[Great Lakes Chemical] A brand name for a series of chlorofluorocarbon gases that were once widely used as fire extinguishing agents. Halon gases decompose at high temperatures to release halogen atoms that react with hydrogen atoms thereby depriving the fire of a necessary combustion component. Examples of halon compounds are:
- Halon: dichlorodifluoromethane, CCl2F2.
- Halon 1211: bromochlorodifluoromethane, CBrClF2.
- Halon 1301: trifluorobromomethane, CBrF3.
The term Halon has been commonly applied to many fire extinguishing systems that use Halon gas. In 1987, an international agreement, Montreal Protocol, mandated the phaseout of the use of Halon 1301 gas by the year 2000 because halocarbons deplete the Ozone layer.
Synonyms and Related Terms
dichlorodifluoromethane; bromochlorodifluoromethane; trifluorobromomethane; FM-200 [Great Lakes Chemical]; FE-13 [DuPont]; CEA-410 [3M]
- Overexposure may cause dizziness, seizures, unconsciousness due to reduced oxygen levels.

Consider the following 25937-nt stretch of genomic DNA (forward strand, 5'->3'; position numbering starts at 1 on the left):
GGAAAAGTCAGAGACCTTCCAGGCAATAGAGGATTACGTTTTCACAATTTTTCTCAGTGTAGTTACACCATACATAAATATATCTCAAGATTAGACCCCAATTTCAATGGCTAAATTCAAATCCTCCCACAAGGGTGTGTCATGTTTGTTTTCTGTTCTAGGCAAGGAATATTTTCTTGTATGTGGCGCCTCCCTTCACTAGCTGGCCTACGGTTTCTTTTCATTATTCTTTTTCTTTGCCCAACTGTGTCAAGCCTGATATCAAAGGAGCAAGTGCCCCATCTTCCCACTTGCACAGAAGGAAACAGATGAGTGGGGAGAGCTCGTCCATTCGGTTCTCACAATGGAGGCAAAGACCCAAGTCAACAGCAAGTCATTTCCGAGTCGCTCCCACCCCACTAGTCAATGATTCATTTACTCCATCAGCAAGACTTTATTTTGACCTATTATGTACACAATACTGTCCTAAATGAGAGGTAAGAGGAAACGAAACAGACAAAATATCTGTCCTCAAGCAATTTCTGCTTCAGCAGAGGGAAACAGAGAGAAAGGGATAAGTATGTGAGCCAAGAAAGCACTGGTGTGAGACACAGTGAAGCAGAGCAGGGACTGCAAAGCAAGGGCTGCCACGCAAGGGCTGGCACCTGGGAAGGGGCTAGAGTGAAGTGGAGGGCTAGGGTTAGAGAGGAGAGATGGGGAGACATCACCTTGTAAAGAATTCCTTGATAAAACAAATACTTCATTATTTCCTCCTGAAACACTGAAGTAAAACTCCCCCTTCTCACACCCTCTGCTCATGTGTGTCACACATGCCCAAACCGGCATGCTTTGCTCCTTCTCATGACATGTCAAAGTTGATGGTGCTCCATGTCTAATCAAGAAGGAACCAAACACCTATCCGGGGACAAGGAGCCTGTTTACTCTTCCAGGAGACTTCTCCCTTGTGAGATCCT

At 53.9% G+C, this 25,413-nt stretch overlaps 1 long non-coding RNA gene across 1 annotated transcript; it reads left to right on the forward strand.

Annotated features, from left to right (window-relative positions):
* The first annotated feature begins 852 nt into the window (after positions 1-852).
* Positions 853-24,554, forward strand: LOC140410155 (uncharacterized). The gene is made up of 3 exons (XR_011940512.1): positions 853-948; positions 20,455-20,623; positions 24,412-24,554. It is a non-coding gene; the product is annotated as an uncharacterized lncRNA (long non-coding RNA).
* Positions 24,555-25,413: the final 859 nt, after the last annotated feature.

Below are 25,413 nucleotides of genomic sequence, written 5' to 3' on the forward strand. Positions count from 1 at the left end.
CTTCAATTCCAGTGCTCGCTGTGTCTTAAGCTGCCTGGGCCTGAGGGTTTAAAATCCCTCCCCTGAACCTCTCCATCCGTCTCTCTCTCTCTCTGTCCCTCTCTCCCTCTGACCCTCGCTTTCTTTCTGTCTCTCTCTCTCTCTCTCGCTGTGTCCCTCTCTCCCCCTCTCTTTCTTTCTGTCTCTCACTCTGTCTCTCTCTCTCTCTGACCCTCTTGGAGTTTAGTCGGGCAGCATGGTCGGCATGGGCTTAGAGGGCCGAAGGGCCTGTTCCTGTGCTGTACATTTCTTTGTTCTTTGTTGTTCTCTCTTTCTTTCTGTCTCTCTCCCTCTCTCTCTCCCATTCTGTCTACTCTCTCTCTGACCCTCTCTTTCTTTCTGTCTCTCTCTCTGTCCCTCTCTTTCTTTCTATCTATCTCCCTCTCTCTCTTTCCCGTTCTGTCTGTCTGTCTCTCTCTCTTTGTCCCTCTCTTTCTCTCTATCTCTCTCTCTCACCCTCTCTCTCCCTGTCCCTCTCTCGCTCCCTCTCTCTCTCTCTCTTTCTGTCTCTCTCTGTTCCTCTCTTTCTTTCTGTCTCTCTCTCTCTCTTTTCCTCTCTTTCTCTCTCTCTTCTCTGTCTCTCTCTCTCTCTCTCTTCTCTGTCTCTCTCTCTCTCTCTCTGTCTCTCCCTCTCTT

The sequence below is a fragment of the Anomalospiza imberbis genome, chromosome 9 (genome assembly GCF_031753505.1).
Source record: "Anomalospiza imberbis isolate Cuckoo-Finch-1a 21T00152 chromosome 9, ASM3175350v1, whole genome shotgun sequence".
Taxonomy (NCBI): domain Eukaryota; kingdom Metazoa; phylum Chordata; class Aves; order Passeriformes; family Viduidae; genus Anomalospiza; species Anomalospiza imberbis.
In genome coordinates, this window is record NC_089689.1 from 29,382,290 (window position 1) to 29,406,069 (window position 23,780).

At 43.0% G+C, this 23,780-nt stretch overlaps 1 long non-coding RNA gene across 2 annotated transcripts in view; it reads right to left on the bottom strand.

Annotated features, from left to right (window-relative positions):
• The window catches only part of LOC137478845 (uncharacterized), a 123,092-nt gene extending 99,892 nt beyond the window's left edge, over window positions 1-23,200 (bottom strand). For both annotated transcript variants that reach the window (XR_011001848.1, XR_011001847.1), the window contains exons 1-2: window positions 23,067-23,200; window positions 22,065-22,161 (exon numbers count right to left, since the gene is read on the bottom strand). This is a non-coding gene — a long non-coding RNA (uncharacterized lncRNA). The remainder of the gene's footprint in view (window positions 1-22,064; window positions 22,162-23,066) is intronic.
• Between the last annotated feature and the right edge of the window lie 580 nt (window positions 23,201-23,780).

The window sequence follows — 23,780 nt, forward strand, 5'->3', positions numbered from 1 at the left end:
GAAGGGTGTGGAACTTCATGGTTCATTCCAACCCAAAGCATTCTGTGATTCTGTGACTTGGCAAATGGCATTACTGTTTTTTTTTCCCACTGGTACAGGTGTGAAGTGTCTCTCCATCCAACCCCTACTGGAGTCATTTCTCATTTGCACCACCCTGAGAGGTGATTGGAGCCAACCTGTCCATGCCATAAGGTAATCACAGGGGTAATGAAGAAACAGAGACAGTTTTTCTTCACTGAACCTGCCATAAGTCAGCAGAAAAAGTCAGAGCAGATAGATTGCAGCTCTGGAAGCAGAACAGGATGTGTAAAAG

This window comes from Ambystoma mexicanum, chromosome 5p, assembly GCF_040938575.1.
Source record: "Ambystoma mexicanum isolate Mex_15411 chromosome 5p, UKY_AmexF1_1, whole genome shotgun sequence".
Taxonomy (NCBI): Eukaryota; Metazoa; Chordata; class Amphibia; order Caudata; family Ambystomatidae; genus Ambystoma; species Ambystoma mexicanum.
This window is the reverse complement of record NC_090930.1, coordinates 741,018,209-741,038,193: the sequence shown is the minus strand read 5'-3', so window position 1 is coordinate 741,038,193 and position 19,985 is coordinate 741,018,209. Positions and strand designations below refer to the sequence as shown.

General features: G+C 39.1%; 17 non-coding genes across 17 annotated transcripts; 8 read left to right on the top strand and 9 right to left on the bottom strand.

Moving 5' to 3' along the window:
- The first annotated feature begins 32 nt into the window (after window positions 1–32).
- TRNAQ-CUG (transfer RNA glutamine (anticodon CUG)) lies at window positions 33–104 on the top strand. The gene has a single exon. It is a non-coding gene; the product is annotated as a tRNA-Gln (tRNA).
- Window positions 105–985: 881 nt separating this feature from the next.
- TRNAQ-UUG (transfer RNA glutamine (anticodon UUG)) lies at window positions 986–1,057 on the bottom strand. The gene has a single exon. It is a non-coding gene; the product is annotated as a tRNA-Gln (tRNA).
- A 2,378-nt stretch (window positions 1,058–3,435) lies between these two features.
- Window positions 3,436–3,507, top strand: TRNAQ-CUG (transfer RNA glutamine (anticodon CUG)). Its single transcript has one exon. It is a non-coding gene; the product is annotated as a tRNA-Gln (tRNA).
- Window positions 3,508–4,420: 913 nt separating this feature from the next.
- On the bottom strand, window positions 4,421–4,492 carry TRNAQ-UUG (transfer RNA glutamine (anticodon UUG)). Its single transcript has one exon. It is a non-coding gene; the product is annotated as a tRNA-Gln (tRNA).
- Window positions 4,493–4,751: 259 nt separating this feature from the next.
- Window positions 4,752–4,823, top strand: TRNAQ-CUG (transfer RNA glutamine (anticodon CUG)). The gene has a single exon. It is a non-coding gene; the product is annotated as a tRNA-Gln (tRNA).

- May decompose in flames to form toxic fumes.
- Amerex: Halon 1211 SDS
Physical and Chemical Properties
Halons are effective on Class A (organic solids), Class B (flammable liquids) and Class C (electrical) fires. They should not be used on Class D (metal) fires because of explosion risk.
Resources and Citations
- B.Roberts, "Fire Suppression and Life without Halon", WAAC Newsletter, 15(2), May 1993, pp. 31-33.
- Thomas Gregory, The Condensed Chemical Dictionary, Reinhold Publishing, New York, 3rd ed., 1942
- Richard S. Lewis, Hawley's Condensed Chemical Dictionary, Van Nostrand Reinhold, New York, 10th ed., 1993
- The Merck Index, Martha Windholz (ed.), Merck Research Labs, Rahway NJ, 10th edition, 1983
- Encyclopedia Britannica, http://www.britannica.com Comment: "halon." (Accessed 2 Dec. 2004).
- Wikipedia: http://en.wikipedia.org/wiki/Halon (accessed Nov. 30, 2004)